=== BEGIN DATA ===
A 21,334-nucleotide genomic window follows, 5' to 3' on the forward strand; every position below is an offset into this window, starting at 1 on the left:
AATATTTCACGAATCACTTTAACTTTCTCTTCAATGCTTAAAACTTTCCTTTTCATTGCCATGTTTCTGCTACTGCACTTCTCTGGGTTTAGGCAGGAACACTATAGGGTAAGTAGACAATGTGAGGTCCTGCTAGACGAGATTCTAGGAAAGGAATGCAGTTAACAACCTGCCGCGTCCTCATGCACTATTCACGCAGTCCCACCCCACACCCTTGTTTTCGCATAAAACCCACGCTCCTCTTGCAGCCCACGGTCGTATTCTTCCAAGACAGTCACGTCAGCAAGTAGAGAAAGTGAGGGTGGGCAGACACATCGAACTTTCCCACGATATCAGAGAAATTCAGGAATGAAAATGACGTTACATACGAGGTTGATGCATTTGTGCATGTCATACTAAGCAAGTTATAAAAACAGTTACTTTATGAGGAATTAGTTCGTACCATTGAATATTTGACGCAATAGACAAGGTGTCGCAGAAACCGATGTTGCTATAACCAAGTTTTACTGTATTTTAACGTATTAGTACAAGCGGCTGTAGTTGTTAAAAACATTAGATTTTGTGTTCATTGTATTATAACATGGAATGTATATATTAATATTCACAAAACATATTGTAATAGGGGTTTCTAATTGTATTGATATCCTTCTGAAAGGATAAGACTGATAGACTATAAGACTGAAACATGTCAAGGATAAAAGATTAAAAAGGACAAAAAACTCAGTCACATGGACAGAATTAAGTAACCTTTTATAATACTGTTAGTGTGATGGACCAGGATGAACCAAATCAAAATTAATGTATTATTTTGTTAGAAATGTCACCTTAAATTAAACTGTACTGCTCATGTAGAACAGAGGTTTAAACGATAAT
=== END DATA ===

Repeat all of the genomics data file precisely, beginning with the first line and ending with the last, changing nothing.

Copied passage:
A 21,334-nucleotide genomic window follows, 5' to 3' on the forward strand; every position below is an offset into this window, starting at 1 on the left:
AATATTTCACGAATCACTTTAACTTTCTCTTCAATGCTTAAAACTTTCCTTTTCATTGCCATGTTTCTGCTACTGCACTTCTCTGGGTTTAGGCAGGAACACTATAGGGTAAGTAGACAATGTGAGGTCCTGCTAGACGAGATTCTAGGAAAGGAATGCAGTTAACAACCTGCCGCGTCCTCATGCACTATTCACGCAGTCCCACCCCACACCCTTGTTTTCGCATAAAACCCACGCTCCTCTTGCAGCCCACGGTCGTATTCTTCCAAGACAGTCACGTCAGCAAGTAGAGAAAGTGAGGGTGGGCAGACACATCGAACTTTCCCACGATATCAGAGAAATTCAGGAATGAAAATGACGTTACATACGAGGTTGATGCATTTGTGCATGTCATACTAAGCAAGTTATAAAAACAGTTACTTTATGAGGAATTAGTTCGTACCATTGAATATTTGACGCAATAGACAAGGTGTCGCAGAAACCGATGTTGCTATAACCAAGTTTTACTGTATTTTAACGTATTAGTACAAGCGGCTGTAGTTGTTAAAAACATTAGATTTTGTGTTCATTGTATTATAACATGGAATGTATATATTAATATTCACAAAACATATTGTAATAGGGGTTTCTAATTGTATTGATATCCTTCTGAAAGGATAAGACTGATAGACTATAAGACTGAAACATGTCAAGGATAAAAGATTAAAAAGGACAAAAAACTCAGTCACATGGACAGAATTAAGTAACCTTTTATAATACTGTTAGTGTGATGGACCAGGATGAACCAAATCAAAATTAATGTATTATTTTGTTAGAAATGTCACCTTAAATTAAACTGTACTGCTCATGTAGAACAGAGGTTTAAACGATAAT